The demon core was a spherical 6.2-kilogram (14 lb) subcritical mass of plutonium 89 millimetres (3.5 in) in diameter, that was involved in two criticality accidents, on August 21, 1945 and May 21, 1946. Wikipedia: Demon core
Now you can have fun without the death-risk in the comfort of your home.
Meet the party-core:
If you’re interested in this topic I can recommend a book:
Atomic Accidents: A History of Nuclear Meltdowns and Disasters: From the Ozark Mountains to Fukushima
A “delightfully astute” and “entertaining” history of the mishaps and meltdowns that have marked the path of scientific progress (Kirkus Reviews, starred review).
About a year ago there were some very interesting reports about a german inventor and his invention: a highly futuristic, transforming smartphone airbag.
It would be attached to your phone and when you drop it, it would automatically deploy and dampen the impact.
Impressive, right? There’s now a Kickstarter campaign behind this to deliver it as a product. All very nice and innovative.
I have no usue of a smartphone airbag of some sort. But hear me out on my train of thought:
I do partake in the hobby of quadcopter flying. I’ve built some myself in the past.
Now these quadcopters are very powerful and have very short flight times due to their power-dynamics. 4-5 Minutes and you’ve emptied a LiPo pack.
Model airplanes, essentially everything with wings, flys much much longer.
My thought now: Why not have a convertible drone.
When the pilot wants a switch could be flipped and it would convert a low-profile quadcopter to a low-profile quadcopter with wings. Similar to how the above mentioned smartphone “airbag”.
I don’t know anything about mechanics. I have no clue whatsoever. So go figure. But what I do know: the current path of the mini-quad industry is to create more powerful and bigger “mini”-quadcopters. And this is a good direction for some. It’s not for me. Having a 10kg 150km/h 50cm projectile in the air that also delivers a 1kg Lithium-Polymer, highly flammable and explosion-ready battery pack does frighten me.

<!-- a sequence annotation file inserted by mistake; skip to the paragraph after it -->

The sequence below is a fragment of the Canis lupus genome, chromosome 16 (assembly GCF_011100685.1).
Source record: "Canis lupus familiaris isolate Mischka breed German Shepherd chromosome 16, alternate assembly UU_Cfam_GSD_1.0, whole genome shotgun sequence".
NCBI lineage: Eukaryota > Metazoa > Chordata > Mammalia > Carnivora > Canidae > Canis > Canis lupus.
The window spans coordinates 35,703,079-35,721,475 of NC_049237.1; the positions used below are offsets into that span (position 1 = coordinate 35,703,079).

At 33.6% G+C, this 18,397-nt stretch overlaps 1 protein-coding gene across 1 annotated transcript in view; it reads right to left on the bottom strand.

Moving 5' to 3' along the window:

Why not turn the wheel of innovation into the convertible-in-air-with-much-longer-flight-times direction and make the mini-quadcopters even more interesting?
If you ever traveled on a train or plane with good active noise cancellation headphones you might agree how much more pleasant the trip was with much less noise reaching your ears.
When I tried active noise cancellation for the first time I had that weird sensation as if the pressure around suddenly changed. Like being in a very fast elevator or going for a quick dive. It felt weird but luckily it went away and the aww of joy replaced it. Quietness. Bliss.
Now there seem to be people for whom that feeling won’t go away. They get headaches and cannot stand the feeling when using active noise cancellation.
I’ve never had any explanation to this phenomena – until now. I ran across an article on SoundStage describing that in fact the feeling is not caused by actual changes of pressure but…
According to the engineer, eardrum suck, while it feels like a quick change in pressure, is psychosomatic. “There’s no actual pressure change. It’s caused by a disruption in the balance of sound you’re used to hearing,” he explained. eardrum suck – the mystery solved
Aha! The brain gets confused by signals reaching your ears that naturally would not exists. Those signals make no sense so the brain tries to make sense of it. And voilá something is sucking your ear drum!